JC Dill wrote:
> IMHO, you use the To: line for the person the email is addressed TO.
Or PERSONS. There can be more than one addressee there. You know that.
> You CC: others who you want to keep appraised of the discussion.
Exactly. Someone whom you want to respond, whom you in fact expect to
reply as in your earlier example, is not merely being kept apprised [the
word I trust you meant] but is actively involved. People whose
immediate attention matters belong on the To: line.
In your illustrations, the Cc: line is ambiguous: if you send me a
carbon, how much attention and time should I give it? Are you saying
I'm peripheral, or that I'm integral to the discussion but somebody else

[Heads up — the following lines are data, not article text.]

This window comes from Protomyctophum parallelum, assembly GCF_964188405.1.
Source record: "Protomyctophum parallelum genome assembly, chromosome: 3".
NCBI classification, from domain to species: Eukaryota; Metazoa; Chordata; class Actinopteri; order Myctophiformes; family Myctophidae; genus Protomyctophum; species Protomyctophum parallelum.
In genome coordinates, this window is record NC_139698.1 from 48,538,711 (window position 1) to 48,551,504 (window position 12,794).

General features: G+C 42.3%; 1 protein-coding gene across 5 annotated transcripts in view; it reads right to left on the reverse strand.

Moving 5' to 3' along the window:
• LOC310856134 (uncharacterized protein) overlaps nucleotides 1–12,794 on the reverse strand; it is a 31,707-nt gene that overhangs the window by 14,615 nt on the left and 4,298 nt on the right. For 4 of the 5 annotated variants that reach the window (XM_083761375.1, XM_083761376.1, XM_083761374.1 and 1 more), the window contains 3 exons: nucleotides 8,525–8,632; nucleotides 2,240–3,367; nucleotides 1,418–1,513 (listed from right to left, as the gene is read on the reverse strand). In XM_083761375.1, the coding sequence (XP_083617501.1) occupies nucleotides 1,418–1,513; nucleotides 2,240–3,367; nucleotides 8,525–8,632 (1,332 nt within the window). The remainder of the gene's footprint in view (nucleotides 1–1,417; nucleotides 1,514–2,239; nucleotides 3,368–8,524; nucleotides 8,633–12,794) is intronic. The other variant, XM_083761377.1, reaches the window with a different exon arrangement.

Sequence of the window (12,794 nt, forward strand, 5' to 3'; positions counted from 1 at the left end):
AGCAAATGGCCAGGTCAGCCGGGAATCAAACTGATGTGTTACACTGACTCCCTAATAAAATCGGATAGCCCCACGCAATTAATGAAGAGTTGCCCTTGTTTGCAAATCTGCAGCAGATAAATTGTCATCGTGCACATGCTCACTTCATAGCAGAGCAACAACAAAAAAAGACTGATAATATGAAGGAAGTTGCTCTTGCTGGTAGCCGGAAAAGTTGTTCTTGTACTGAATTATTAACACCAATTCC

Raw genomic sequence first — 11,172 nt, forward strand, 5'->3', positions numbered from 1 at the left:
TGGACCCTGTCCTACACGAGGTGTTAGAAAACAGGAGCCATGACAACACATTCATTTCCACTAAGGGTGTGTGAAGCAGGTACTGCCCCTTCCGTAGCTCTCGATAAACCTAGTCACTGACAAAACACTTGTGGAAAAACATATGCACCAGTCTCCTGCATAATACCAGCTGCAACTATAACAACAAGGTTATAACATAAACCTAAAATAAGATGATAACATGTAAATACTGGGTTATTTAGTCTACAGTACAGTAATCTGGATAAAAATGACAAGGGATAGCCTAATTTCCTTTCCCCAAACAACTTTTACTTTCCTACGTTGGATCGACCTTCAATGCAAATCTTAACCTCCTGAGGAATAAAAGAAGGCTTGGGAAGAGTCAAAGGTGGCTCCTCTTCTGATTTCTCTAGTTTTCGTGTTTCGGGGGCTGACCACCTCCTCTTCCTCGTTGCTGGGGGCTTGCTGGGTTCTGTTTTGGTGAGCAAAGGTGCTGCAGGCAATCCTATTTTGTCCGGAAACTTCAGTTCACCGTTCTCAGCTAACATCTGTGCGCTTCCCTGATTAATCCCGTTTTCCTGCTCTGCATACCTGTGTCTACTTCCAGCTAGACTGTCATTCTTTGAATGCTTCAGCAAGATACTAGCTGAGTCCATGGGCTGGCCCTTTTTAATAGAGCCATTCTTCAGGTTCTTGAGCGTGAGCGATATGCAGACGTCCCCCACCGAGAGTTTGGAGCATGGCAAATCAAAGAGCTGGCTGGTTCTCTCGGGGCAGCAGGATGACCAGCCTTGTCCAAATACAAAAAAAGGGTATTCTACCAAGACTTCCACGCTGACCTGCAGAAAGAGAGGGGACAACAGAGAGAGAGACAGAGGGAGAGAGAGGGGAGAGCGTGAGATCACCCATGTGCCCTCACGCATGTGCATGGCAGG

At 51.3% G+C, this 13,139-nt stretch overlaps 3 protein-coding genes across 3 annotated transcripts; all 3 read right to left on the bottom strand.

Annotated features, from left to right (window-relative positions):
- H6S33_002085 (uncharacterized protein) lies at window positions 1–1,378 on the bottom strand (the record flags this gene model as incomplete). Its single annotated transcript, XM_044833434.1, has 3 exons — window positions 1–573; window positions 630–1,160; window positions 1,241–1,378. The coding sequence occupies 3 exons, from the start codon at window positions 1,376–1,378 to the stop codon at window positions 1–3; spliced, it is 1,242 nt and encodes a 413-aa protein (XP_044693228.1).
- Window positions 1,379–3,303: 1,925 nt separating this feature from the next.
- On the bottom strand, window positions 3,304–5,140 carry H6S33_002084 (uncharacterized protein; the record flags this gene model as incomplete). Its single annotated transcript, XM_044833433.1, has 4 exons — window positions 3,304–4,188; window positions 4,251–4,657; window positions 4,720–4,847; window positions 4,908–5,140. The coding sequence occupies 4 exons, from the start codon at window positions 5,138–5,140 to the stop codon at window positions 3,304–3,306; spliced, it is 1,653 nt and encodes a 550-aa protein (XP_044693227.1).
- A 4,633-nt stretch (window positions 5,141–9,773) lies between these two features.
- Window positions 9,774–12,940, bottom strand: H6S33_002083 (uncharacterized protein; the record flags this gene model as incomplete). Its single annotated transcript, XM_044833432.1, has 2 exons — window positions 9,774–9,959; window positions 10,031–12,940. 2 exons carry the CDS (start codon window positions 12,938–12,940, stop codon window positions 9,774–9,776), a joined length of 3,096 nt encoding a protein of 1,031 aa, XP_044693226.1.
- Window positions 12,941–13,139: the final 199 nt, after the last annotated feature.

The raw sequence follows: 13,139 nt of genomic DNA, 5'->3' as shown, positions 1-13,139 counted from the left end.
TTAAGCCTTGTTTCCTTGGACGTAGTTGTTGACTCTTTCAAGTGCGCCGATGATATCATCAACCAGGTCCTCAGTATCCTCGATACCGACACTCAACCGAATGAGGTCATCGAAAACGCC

is more important than I, and you just refuse to put more than one
address into To:? Would replying be butting in where I should just be
listening, or would not replying be rudely ignoring the matter and the
You say there are companies where that's how it's done. No doubt there
are. I'm saying that they handle it badly. Existence doesn't prove merit.
In my illustrations, the last person in To: is still integral and the
first person in Cc: is already peripheral. You know how much
involvement the sender ascribes to you. There's no guessing.
> So, that's why I feel that electing to implement an OoO to reply to a
> CC'd email is an individual decision.
Then one thing we can agree on is that allowing the user the choice is a
far better idea than hard-coding the software or hard-lining the policy.
I've often apprised bosses to their faces on company time but have
appraised them only behind their backs after hours. Otherwise the
appraisals would have led to reprisals.